It was funny how quickly we could put that first day behind us. The long, long climb that took the entirety of the first day was quickly glossed over by the speedy smooth roads following it. Joyous.
One wrong turn is all it takes. That should be our theme – or someone’s theme anyway – but once we sorted everything out we were on our way. Besides, we like climbing. Right guys? The dripping wet forest is big, unencumbered and beautiful out here. Plus, I learned via Tim that Forest Service roads mean that you can ride bikes on the logging routes, but cars are not allowed. How cool is that? There must be hundreds and hundreds of rideable roads out here.
Richter is over it as we head into one of the final stretches toward our destination for the evening — a motel in Camp Sherman — and his bike spins out in the loose sand and plops down with a bit of a crunch. We all make an unconscious decision to turn back to the road that we just crossed. The smooth one that goes straight down the hill to the Suttle Lodge and the beers there. It’s not officially our route if we can’t call audibles and switch it up.
The previous night, as we rolled into our motor-inn there were fires burning next to the road giving everything an ominous glow, smoke hanging like fog across the road. The “prescribed burn” that was in effect for the area gave everything an eerie feeling when we awoke and packed for the day. The ride out of Camp Sherman, doused in this smoke kept everyone quiet and curious for the first part of the ride.
We had planned on quickly and easily rolling into Bend at this point. The route, on paper, looked relatively flat and so it should be easy to tick off these last 30 odd miles toward our destination, right? Wrong.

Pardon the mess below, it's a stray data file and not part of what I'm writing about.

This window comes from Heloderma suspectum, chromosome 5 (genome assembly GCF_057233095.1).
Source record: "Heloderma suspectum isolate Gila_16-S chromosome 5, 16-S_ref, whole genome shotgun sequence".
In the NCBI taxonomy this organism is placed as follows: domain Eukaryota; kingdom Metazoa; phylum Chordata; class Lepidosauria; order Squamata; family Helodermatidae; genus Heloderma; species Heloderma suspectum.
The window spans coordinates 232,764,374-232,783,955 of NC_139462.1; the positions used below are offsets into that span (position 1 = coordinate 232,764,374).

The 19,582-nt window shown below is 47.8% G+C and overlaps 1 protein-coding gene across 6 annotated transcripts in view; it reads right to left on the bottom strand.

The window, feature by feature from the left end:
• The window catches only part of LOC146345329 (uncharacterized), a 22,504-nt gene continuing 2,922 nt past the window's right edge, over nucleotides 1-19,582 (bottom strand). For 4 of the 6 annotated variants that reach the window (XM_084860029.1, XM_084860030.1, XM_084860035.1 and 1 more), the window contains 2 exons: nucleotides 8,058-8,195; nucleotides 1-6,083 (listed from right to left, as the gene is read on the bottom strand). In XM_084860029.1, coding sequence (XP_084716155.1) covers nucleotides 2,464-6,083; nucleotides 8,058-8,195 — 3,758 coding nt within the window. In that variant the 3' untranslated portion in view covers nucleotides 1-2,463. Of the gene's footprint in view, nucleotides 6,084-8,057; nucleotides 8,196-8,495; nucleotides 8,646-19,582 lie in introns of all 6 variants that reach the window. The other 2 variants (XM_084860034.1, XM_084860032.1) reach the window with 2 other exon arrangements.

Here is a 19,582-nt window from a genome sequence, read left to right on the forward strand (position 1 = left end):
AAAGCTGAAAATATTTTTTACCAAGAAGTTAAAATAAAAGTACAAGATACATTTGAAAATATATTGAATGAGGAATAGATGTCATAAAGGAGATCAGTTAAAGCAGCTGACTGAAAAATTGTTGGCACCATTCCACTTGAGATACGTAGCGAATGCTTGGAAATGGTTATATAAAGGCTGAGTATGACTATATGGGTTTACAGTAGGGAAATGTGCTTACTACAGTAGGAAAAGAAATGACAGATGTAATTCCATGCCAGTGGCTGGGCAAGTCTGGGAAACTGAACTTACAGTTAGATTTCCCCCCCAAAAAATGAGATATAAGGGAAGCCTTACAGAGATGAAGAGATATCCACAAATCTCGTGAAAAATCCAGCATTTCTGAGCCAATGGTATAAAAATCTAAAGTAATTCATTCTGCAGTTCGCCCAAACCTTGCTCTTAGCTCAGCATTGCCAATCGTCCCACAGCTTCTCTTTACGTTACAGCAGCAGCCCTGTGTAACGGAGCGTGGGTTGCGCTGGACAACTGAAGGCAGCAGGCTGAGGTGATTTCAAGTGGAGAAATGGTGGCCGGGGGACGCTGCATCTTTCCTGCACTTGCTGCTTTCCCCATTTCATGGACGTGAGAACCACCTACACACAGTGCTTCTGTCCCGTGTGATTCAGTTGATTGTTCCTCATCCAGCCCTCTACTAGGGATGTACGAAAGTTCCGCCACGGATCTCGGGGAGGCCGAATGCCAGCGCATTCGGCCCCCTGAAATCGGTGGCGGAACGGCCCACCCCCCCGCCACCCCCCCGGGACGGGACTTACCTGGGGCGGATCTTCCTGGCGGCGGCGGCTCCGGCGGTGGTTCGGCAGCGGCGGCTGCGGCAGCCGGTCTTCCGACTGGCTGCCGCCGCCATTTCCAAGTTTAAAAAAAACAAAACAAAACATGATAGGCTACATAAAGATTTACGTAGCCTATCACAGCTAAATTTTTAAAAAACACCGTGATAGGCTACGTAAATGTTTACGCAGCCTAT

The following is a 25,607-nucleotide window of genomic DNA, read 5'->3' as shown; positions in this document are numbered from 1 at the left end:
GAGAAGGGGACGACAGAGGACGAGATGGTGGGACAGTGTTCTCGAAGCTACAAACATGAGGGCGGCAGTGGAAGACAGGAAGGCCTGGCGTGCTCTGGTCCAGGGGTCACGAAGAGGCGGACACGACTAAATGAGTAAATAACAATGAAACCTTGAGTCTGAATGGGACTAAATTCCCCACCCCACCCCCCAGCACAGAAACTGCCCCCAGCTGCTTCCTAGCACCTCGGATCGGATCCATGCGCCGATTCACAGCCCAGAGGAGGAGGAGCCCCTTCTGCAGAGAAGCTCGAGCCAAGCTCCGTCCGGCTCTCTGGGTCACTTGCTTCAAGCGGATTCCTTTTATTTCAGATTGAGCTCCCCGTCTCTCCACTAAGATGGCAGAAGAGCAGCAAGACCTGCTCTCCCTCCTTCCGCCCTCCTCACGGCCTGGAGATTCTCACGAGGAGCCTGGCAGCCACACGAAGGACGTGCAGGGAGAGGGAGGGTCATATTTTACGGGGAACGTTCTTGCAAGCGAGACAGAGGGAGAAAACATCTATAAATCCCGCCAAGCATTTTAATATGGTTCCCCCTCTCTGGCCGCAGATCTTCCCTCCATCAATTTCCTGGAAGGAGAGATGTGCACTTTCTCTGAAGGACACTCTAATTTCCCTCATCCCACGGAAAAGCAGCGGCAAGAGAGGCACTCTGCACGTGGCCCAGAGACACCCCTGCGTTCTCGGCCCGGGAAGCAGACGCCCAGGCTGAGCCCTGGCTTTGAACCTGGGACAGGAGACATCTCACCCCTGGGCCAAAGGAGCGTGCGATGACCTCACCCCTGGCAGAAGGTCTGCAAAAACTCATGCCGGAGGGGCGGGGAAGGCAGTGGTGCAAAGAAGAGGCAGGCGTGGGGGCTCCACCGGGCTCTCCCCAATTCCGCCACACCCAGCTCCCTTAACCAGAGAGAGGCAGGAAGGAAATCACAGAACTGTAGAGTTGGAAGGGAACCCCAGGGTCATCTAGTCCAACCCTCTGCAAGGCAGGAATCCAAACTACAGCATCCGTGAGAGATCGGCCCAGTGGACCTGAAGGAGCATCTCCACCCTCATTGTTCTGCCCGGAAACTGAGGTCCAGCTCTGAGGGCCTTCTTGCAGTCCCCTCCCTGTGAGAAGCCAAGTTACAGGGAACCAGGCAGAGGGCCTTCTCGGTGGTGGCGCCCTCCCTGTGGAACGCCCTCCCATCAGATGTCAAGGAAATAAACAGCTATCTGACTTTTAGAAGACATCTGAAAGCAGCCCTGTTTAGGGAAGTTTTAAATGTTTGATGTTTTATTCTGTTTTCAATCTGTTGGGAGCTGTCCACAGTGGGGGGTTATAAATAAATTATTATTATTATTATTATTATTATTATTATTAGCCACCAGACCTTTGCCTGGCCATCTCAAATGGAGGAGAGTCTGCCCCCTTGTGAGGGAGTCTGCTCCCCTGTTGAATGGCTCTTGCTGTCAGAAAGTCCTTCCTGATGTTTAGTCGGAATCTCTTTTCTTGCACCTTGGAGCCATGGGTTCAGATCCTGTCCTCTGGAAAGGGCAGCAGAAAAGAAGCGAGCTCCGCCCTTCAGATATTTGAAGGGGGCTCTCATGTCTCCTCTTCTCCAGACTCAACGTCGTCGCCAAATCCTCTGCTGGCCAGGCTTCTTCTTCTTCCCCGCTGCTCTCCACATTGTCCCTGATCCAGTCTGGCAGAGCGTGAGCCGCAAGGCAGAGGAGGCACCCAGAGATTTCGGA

It’s just when your legs are starting to get tired that the terrain throws another one at you. The dusty, sandy trail turned into a soft ankle deep silt. Which was funny at first, each of us taking turns riding through a plume of the stuff before crashing out into its soft underbelly. But, then we were just covered in dust with 20 some odd miles to go.
We took longer than you might expect at a gas station in Sisters, Oregon. Every snack we owned poured out of the back of our van and, surprise, beers showed up and just like that we were enjoying another strange 70 degree October afternoon in the sun.
And like clock-work telling us to get our asses in gear we received a text stating that we could use a hose in the back yard to cleanse ourselves and our steeds of three days of dust. It’s amazing how things come together, and we were off.
The beers were cold and the water from the hose even colder as we shivered and sprayed ourselves down in Cindy’s backyard. Thankful to just not be bumping along, unintentionally knocking each others handlebars and watching out for one another.
A smile came across my face surveying the scene. The bikes were being hosed down. Someone had demolished a bag of chips that were set on the table along with various helmets, sunglasses, cycling caps and a dusty water bottle or two. Why did we decide to do this anyway?
A good, rough ride has the ability to mold everyone on it into its own shape no matter how they started, or what they set out to do. The jostling clears the head and more often that not you forget why or how you got here in the first place.
Oh right, the knee. The right knee. Some unseen force still had a Farmers Grip on it, but all in all I had been so focused on having a good time exploring rural Oregon with this crew that I had forgotten about it entirely. That seems like a good thing, right? Maybe I should do some stretching?